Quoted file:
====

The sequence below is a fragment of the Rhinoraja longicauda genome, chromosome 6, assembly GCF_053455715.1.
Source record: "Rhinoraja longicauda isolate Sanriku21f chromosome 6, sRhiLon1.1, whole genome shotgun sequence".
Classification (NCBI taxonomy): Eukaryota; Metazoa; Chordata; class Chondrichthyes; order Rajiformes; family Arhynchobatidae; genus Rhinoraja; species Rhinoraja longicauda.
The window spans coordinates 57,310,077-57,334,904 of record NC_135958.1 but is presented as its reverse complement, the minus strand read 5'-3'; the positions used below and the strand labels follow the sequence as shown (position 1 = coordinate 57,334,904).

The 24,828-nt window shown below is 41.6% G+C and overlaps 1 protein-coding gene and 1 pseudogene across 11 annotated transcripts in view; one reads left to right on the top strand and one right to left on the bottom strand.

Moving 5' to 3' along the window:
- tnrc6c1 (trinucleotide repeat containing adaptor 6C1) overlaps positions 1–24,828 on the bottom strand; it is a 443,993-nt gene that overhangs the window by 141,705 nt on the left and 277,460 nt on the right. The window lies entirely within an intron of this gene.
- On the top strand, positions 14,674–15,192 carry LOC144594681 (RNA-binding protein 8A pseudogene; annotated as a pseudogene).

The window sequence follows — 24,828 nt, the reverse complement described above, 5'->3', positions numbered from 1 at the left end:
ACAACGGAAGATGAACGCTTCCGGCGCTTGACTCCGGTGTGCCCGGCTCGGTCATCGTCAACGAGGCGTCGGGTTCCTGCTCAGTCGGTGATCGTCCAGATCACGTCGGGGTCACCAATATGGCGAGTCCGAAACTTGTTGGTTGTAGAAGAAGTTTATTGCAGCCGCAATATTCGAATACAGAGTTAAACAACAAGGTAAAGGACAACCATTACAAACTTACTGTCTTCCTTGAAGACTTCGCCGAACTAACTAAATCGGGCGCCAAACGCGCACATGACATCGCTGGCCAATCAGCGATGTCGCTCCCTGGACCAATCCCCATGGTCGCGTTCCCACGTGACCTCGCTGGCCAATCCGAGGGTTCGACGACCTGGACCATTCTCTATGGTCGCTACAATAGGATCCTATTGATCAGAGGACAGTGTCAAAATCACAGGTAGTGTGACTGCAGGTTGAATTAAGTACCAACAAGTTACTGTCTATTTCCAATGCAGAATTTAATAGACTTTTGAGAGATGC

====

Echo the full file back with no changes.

The sequence below is a fragment of the Rhinoraja longicauda genome, chromosome 6, assembly GCF_053455715.1.
Source record: "Rhinoraja longicauda isolate Sanriku21f chromosome 6, sRhiLon1.1, whole genome shotgun sequence".
Classification (NCBI taxonomy): Eukaryota; Metazoa; Chordata; class Chondrichthyes; order Rajiformes; family Arhynchobatidae; genus Rhinoraja; species Rhinoraja longicauda.
The window spans coordinates 57,310,077-57,334,904 of record NC_135958.1 but is presented as its reverse complement, the minus strand read 5'-3'; the positions used below and the strand labels follow the sequence as shown (position 1 = coordinate 57,334,904).

The 24,828-nt window shown below is 41.6% G+C and overlaps 1 protein-coding gene and 1 pseudogene across 11 annotated transcripts in view; one reads left to right on the top strand and one right to left on the bottom strand.

Moving 5' to 3' along the window:
- tnrc6c1 (trinucleotide repeat containing adaptor 6C1) overlaps positions 1–24,828 on the bottom strand; it is a 443,993-nt gene that overhangs the window by 141,705 nt on the left and 277,460 nt on the right. The window lies entirely within an intron of this gene.
- On the top strand, positions 14,674–15,192 carry LOC144594681 (RNA-binding protein 8A pseudogene; annotated as a pseudogene).

The window sequence follows — 24,828 nt, the reverse complement described above, 5'->3', positions numbered from 1 at the left end:
ACAACGGAAGATGAACGCTTCCGGCGCTTGACTCCGGTGTGCCCGGCTCGGTCATCGTCAACGAGGCGTCGGGTTCCTGCTCAGTCGGTGATCGTCCAGATCACGTCGGGGTCACCAATATGGCGAGTCCGAAACTTGTTGGTTGTAGAAGAAGTTTATTGCAGCCGCAATATTCGAATACAGAGTTAAACAACAAGGTAAAGGACAACCATTACAAACTTACTGTCTTCCTTGAAGACTTCGCCGAACTAACTAAATCGGGCGCCAAACGCGCACATGACATCGCTGGCCAATCAGCGATGTCGCTCCCTGGACCAATCCCCATGGTCGCGTTCCCACGTGACCTCGCTGGCCAATCCGAGGGTTCGACGACCTGGACCATTCTCTATGGTCGCTACAATAGGATCCTATTGATCAGAGGACAGTGTCAAAATCACAGGTAGTGTGACTGCAGGTTGAATTAAGTACCAACAAGTTACTGTCTATTTCCAATGCAGAATTTAATAGACTTTTGAGAGATGC